Disabling Optimizations

OK, so like 20 years ago (yes, I'm exaggerating a little) it was quite common to run across compiler bugs, where you needed to disable some optimization locally or globally to get your program to work correctly.  I think that's mostly gone now, but there are still the occasional cases.  Now days the most common reason for turning off optimizations is because you actually want to debug your code.

Am I right?  The CLR has one neat little custom attribute that allows you to turn off just one optimization in the JIT at a very local level: MethodImplAttributes.NoInlining

My question is this: Why would you ever want to use this?  My best guess is that people are wanting to the the StackTrace class to somehow compensate for C#'s lack of an equivalent for the __FILE__ macro (or it's friends __LINE__, __FUNC__, etc.)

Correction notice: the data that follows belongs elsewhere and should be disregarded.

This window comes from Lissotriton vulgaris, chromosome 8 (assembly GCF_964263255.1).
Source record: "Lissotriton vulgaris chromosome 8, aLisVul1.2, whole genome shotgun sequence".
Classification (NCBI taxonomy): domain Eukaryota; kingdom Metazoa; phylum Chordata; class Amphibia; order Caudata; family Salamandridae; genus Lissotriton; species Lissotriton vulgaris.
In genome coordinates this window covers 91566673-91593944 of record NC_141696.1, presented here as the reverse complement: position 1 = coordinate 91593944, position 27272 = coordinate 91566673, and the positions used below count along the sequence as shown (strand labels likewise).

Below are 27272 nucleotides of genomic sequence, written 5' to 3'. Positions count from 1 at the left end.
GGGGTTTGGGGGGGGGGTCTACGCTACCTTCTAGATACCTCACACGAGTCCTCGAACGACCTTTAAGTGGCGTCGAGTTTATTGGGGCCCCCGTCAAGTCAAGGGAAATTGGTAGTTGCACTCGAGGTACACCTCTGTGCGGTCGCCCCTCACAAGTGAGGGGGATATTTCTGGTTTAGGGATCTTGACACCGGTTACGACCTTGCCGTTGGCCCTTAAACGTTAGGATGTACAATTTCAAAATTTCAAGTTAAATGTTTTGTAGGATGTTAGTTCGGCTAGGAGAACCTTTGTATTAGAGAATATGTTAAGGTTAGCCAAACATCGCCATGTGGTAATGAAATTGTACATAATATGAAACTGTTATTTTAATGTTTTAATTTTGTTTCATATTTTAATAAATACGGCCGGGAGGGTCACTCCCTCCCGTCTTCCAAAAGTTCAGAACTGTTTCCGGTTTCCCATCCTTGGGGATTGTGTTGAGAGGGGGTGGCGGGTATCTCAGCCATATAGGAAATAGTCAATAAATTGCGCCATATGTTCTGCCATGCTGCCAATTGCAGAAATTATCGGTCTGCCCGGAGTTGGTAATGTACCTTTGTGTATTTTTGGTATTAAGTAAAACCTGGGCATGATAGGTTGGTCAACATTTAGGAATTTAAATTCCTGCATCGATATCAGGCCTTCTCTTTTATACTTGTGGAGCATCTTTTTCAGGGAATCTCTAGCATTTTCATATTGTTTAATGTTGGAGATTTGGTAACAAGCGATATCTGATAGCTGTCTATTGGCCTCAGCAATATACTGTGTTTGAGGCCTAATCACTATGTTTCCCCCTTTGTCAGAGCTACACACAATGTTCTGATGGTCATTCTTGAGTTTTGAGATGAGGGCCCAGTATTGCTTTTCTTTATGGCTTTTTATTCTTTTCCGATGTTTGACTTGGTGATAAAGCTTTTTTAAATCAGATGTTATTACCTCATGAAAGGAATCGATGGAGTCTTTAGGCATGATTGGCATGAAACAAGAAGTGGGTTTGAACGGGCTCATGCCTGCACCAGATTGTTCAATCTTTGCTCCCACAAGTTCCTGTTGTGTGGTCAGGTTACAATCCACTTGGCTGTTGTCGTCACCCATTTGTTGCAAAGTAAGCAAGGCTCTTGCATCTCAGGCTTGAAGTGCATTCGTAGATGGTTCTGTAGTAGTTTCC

What do you use this?  Or do you not use it?


Comments (2)

  1. Ryan Lamansky (Kardax) says:

    I’ve never used it, and probably never will. If anything, I wish there was a : MethodImplAttributes.PleaseInline or a more-general [PerformanceCritical] attribute to give the JIT a kick in the rear 🙂

  2. S N says:


    It is simple.

    consider the following code.

    // Frequency of execution < 50%




    // IL size is 16


    // Frequency of execution > 50%



    // IL size is 16


    fn3(bool condition)


    if (condition)





    In the above code path,

    Not only fn3() would have been inlined. It would have also inlined fn2() within the inlining of fn3().


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